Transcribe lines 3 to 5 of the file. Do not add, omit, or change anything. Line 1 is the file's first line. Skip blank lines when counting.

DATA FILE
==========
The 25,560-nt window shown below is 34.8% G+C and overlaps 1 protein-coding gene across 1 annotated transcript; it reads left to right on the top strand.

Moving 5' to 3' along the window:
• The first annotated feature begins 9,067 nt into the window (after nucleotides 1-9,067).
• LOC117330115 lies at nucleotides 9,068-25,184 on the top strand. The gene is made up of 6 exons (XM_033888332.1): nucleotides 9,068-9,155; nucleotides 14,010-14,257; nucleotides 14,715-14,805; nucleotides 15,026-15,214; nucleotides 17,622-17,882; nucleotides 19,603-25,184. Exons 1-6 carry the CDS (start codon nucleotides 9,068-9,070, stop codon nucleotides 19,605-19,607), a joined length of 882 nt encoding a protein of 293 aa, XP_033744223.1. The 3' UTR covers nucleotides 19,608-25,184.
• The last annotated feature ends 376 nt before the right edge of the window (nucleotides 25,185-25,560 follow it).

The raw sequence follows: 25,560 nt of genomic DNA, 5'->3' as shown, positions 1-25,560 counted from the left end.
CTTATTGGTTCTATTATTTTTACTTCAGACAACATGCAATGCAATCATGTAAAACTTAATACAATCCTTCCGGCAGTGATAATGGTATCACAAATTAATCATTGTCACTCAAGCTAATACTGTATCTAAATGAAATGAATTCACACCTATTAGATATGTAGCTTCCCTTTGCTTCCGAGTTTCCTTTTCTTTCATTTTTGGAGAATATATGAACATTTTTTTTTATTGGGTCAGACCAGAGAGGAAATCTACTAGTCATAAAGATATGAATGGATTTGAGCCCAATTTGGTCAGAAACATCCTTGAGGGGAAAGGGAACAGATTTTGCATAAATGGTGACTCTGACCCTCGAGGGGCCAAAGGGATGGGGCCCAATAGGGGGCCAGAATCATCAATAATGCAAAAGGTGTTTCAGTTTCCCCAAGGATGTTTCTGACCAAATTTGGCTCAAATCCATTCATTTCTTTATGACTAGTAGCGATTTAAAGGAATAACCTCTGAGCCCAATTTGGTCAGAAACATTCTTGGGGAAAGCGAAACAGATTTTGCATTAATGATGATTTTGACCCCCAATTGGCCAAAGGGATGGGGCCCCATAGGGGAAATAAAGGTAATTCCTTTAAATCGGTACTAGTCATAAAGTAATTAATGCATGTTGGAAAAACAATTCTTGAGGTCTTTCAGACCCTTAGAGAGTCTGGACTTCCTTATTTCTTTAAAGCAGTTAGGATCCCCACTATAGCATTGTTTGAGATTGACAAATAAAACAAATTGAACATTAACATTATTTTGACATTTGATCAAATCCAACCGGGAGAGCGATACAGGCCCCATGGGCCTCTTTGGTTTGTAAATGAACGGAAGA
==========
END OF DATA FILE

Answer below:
• The first annotated feature begins 9,067 nt into the window (after nucleotides 1-9,067).
• LOC117330115 lies at nucleotides 9,068-25,184 on the top strand. The gene is made up of 6 exons (XM_033888332.1): nucleotides 9,068-9,155; nucleotides 14,010-14,257; nucleotides 14,715-14,805; nucleotides 15,026-15,214; nucleotides 17,622-17,882; nucleotides 19,603-25,184. Exons 1-6 carry the CDS (start codon nucleotides 9,068-9,070, stop codon nucleotides 19,605-19,607), a joined length of 882 nt encoding a protein of 293 aa, XP_033744223.1. The 3' UTR covers nucleotides 19,608-25,184.
• The last annotated feature ends 376 nt before the right edge of the window (nucleotides 25,185-25,560 follow it).